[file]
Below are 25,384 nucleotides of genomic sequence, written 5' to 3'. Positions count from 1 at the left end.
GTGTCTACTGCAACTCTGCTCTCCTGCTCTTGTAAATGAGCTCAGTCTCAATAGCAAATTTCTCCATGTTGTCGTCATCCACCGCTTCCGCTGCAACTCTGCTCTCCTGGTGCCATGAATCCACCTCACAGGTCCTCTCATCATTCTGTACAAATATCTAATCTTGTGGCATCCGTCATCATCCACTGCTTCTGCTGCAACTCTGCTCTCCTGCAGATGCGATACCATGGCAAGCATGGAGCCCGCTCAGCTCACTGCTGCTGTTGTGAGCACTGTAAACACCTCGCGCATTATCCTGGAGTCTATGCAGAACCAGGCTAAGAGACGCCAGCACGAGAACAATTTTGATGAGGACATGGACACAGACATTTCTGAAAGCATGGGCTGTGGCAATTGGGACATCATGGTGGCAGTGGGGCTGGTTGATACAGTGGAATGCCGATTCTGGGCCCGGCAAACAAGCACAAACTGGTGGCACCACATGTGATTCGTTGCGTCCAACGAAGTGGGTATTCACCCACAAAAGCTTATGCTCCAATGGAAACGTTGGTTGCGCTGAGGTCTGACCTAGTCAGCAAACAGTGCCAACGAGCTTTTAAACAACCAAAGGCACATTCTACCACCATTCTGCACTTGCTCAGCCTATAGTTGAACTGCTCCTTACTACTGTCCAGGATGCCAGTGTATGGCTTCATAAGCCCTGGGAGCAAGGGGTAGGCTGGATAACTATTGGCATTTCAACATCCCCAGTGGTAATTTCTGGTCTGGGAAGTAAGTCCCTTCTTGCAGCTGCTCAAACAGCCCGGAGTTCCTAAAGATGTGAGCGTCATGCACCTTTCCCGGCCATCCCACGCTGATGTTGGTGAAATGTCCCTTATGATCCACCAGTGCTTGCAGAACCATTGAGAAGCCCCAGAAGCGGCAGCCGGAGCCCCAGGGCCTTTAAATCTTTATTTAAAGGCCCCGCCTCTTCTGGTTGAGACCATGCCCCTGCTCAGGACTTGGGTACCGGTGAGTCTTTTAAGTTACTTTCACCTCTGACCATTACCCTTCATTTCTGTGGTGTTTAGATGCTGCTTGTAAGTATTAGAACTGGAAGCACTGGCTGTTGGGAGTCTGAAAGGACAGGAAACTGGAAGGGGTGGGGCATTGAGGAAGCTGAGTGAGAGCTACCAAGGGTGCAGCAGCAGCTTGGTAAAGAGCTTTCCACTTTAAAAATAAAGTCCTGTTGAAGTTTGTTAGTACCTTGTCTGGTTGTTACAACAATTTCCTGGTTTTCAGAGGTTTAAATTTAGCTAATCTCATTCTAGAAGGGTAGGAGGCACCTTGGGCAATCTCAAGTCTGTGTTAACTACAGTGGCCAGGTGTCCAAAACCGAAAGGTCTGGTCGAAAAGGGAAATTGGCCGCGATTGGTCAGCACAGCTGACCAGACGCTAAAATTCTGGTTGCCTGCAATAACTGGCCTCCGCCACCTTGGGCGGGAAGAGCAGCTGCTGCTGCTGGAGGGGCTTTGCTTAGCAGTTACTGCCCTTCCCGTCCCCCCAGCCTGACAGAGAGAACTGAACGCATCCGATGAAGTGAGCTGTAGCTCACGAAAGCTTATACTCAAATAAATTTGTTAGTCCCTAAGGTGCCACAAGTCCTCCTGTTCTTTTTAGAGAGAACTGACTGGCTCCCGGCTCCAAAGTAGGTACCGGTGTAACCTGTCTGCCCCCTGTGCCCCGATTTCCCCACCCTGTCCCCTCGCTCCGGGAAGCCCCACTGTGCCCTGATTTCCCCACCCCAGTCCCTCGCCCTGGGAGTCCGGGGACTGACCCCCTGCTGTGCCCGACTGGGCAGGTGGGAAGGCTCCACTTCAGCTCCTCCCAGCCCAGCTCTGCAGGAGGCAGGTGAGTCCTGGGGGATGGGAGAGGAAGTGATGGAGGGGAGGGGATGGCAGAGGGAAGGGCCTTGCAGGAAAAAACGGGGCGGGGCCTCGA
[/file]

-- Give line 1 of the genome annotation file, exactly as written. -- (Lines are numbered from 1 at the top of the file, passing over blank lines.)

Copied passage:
Below are 25,384 nucleotides of genomic sequence, written 5' to 3'. Positions count from 1 at the left end.